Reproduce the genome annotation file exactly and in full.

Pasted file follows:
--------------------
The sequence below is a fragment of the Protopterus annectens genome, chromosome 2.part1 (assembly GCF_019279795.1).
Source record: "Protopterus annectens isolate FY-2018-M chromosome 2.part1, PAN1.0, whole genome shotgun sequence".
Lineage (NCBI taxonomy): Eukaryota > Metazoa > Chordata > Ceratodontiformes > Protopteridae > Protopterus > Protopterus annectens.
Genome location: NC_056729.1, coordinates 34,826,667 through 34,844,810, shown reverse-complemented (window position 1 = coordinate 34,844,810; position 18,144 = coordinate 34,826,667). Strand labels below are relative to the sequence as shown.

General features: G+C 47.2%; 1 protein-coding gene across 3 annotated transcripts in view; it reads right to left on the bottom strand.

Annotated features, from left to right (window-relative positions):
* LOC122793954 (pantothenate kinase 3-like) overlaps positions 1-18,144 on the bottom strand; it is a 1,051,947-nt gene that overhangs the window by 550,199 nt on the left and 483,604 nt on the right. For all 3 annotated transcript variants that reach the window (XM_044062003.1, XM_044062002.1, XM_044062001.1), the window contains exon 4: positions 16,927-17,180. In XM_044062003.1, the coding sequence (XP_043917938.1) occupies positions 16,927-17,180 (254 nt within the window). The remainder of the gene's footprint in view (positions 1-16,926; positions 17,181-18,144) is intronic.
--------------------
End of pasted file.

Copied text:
The sequence below is a fragment of the Protopterus annectens genome, chromosome 2.part1 (assembly GCF_019279795.1).
Source record: "Protopterus annectens isolate FY-2018-M chromosome 2.part1, PAN1.0, whole genome shotgun sequence".
Lineage (NCBI taxonomy): Eukaryota > Metazoa > Chordata > Ceratodontiformes > Protopteridae > Protopterus > Protopterus annectens.
Genome location: NC_056729.1, coordinates 34,826,667 through 34,844,810, shown reverse-complemented (window position 1 = coordinate 34,844,810; position 18,144 = coordinate 34,826,667). Strand labels below are relative to the sequence as shown.

General features: G+C 47.2%; 1 protein-coding gene across 3 annotated transcripts in view; it reads right to left on the bottom strand.

Annotated features, from left to right (window-relative positions):
* LOC122793954 (pantothenate kinase 3-like) overlaps positions 1-18,144 on the bottom strand; it is a 1,051,947-nt gene that overhangs the window by 550,199 nt on the left and 483,604 nt on the right. For all 3 annotated transcript variants that reach the window (XM_044062003.1, XM_044062002.1, XM_044062001.1), the window contains exon 4: positions 16,927-17,180. In XM_044062003.1, the coding sequence (XP_043917938.1) occupies positions 16,927-17,180 (254 nt within the window). The remainder of the gene's footprint in view (positions 1-16,926; positions 17,181-18,144) is intronic.